SMT Back in the Saddle for NBC’s Triple Crown Coverage
SMT is no stranger to the horseracing game, having provided data-driven graphics and other technology to NBC’s Triple Crown coverage since 2007. But, when NBC reacquired the rights to all three Triple Crown races in 2011, SMT was suddenly thrust into the spotlight as the Peacock network made amping up the real-time graphics in its coverage a top priority.
The expanded use of data-driven real-time graphics has proved a resounding success in the years since, helping to not only present the up-to-the-second odds and running order but also illustrate many of the sport’s subtleties to viewers that are often horseracing novices.
“I think more information is always good, and these kinds of [graphics] elements give viewers at home the necessary context,” says Don Tupper, VP of business development, SMT. “During the prerace, every single graphic NBC has on the air includes a live update of the racing odds. Then, during the race, you have 15-18 glorious animals out there, and it is a requirement of the fan to get an accurate order of the horses, which [our graphics] are able to do. They are dynamic and change on the fly, so it allows the fan to feel like they are actually there before, during, and after the race.”
NBC deploys several SMT products for its horseracing coverage: the Live Leaderboard System, ISO Track System, Autograph Ticker, SMART System, Track Map System, and Data Matrix (DMX) Switchboard. NBC rolls out the full suite of technologies for the Kentucky Derby but sometimes scales back for the Belmont and Preakness depending on whether a Triple Crown is in play. SMT also supplies these products for the Breeders Cup in November.
DMX and Autograph Get Social
Much of SMT’s work at Triple Crown races is driven by DMX Switchboard, which absorbs, collates, and synchronizes live data feeds into SMT’s proprietary Live Horse Racing database. It provides up to 16 separate channels for integrating live data and timecode-synchronized data into a mix of on-air and off-air graphics displays both in real-time and replay modes, enhancing NBC’s live race presentation and pre- and post-race analysis.
The Autograph Ticker, which produces an on-air display of real-time odds and bet payouts using live data from the Tote provider (in-house wagering system). This year, NBC also ramped up the use of the ticker as a social-media tool, curating and visually displaying social-media feeds from viewers, broadcast-team members, and jockeys.
SMT’s Social Media DMX module integrates live Twitter, Facebook, and Instagram feeds into the overall DMX workflow and interfaces directly with NBC’s Chyron character generator to create on-air graphics. NBC’s social-media coordinator curated this content from the production truck and fed it into the DMX system, which fed it to the ticker, the on-air talent’s monitors, and producer Rob Hyland’s monitor.
“NBC had put social media on the air in the past but never at this level and never with our Social Media DMX,” says Tupper. “It is a nice complementary piece, especially on a big show like this, where the interfaces can’t change. We are not going to introduce another connection to the [Chyron] Duet. We want it all to come through the same central distribution system. It needs to be able to flow into the production seamlessly. That’s the trick; you can’t add significant headcount or travel costs.”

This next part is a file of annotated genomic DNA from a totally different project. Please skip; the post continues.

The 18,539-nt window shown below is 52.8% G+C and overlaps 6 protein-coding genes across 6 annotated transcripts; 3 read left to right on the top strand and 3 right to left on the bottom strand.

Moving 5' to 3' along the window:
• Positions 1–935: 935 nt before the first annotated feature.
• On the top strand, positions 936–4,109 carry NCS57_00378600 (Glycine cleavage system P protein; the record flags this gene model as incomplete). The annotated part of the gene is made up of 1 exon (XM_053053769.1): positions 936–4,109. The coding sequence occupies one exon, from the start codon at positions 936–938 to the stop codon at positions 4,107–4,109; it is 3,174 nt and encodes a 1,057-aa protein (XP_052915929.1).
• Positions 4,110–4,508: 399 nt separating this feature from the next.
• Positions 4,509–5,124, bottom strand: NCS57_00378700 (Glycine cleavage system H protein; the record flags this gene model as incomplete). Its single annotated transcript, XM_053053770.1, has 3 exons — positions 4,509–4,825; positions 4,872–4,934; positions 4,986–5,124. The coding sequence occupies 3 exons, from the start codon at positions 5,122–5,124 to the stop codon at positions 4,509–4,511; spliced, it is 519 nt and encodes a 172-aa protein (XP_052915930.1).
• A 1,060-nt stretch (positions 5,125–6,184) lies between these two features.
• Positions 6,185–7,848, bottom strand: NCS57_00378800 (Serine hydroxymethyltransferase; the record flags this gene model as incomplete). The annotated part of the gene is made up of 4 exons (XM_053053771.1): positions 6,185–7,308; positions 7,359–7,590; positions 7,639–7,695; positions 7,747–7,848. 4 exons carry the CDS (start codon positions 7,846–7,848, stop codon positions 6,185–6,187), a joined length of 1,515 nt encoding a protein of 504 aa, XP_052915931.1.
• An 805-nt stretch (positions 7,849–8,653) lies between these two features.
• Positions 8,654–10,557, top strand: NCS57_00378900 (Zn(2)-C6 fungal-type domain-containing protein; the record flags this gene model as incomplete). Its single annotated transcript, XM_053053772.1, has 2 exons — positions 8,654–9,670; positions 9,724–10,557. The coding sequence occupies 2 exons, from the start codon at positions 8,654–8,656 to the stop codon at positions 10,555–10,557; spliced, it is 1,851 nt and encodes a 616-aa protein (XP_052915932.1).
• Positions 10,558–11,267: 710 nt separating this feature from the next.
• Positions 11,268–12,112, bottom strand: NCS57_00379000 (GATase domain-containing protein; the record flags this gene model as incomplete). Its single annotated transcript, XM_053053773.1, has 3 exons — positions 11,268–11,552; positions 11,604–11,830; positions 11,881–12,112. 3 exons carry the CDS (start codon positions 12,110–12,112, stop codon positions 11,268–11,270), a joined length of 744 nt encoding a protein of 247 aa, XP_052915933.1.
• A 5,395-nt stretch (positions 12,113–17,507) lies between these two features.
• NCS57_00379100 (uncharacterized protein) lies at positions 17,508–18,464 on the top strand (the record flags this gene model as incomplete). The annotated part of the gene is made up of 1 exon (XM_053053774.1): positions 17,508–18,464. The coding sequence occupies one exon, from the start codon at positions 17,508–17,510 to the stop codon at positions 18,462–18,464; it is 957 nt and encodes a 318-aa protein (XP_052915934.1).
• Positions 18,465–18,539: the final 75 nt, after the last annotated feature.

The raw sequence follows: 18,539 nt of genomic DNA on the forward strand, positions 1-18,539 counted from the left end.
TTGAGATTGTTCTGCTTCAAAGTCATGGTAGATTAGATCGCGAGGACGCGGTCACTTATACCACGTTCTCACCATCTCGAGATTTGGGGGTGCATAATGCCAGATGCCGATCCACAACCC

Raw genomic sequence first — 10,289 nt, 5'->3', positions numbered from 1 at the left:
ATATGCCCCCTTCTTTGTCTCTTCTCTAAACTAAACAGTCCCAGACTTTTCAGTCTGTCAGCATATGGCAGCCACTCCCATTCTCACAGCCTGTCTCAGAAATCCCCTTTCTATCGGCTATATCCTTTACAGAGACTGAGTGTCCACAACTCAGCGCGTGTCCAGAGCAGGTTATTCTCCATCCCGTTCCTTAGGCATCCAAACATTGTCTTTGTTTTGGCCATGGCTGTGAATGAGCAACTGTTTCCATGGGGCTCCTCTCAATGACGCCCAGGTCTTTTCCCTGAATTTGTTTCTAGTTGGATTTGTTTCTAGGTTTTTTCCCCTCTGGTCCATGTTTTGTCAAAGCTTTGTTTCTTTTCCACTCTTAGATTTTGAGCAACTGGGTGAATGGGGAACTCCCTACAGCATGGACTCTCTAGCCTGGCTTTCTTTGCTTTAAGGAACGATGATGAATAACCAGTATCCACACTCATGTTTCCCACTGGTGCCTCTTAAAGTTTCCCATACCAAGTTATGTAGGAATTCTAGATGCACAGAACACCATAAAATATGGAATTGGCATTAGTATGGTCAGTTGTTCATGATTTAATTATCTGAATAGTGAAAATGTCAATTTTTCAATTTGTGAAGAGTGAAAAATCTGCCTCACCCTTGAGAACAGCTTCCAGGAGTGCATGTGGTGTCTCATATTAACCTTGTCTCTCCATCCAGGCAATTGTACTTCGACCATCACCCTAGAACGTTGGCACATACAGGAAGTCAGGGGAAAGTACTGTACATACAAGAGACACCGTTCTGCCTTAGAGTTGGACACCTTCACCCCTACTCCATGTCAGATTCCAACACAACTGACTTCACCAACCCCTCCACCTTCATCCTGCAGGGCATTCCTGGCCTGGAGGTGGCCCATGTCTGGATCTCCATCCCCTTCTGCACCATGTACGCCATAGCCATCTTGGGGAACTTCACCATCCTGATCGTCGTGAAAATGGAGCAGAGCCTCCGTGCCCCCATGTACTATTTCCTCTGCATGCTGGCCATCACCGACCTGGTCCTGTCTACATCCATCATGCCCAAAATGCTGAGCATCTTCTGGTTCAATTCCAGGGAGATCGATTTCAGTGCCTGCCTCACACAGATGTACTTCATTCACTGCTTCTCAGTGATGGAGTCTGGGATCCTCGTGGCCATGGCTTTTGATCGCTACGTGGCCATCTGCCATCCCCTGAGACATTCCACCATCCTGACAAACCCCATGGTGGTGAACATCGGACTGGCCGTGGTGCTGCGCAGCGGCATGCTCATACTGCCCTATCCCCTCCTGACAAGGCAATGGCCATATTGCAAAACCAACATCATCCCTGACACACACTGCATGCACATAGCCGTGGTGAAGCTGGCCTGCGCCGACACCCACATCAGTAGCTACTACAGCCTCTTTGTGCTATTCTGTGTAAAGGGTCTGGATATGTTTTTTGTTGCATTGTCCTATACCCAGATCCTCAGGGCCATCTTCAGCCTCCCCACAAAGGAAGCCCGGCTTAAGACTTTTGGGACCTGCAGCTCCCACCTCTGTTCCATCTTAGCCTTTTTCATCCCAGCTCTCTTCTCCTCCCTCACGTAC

SMT also added a trending feature into the workflow for all three Triple Crown races this year, tracking a predefined list of hashtags to see what topics were trending. NBC placed a graphic to visually display this info on the far right above the ticker, just outside the 4×3 safe frame to provide bonus content to HD viewers.
“It was very well received,” notes Tupper, adding, “It’s something that we’re looking to bring to all of [NBC’s] programming moving forward.”
Wire-to-Wire Graphics on the Track
DMX also drives many of the SMT elements once the horses leap out of the gate and the race begins.
SMT’s Live Leaderboard System highlights the running order of the top six horses, using positional data updated 30 times per second per horse. Meanwhile, the SMART System visually inserts “distance to the finish” indicators along the track surface to alert viewers when horses are at the 300-yard, 200-yard, and 100-yard points and the finish line. And the Track Map System gives viewers a sense of the lead horse’s real-time position and split times for the lead horse via an on-screen graphic.
Weathering the Storm for ISO Track
Another weapon at NBC’s disposal is the ISO Track System, which allows on-air talent to identify, point to, and visually track two horses live and in replay. The system also enables real-time data on a particular horse to appear when that horse is displayed in the ISO Track System.
Ordinarily, this system collects visual data from the blimp camera. However, a litany of weather issues made for a more complicated setup at the Kentucky Derby this year.
“In Kentucky at the Derby, the weather was so bad that they couldn’t fly the blimp, so they put a fixed-wing plane up, which still puts out pretty pictures but is obviously running at a much higher rate of speed than the blimp,” notes Tupper. “So we had to adjust on the fly with ISO Track to account for the new fixed-wing aircraft. That was a fun, last-minute project that was something we had never seen before. But, ultimately, the on-air product was flawless and well received. The frames change quickly when the plane is moving that fast, so it is a different challenge.”
It was more of the same in Baltimore at the Preakness, when weather issues prevented NBC’s flying any aircraft at all, but SMT was able to work on the fly.
“We did ISO track over a high-hard camera instead,” says Tupper. “That was a different application, but, thankfully, the system was flexible enough to support it.”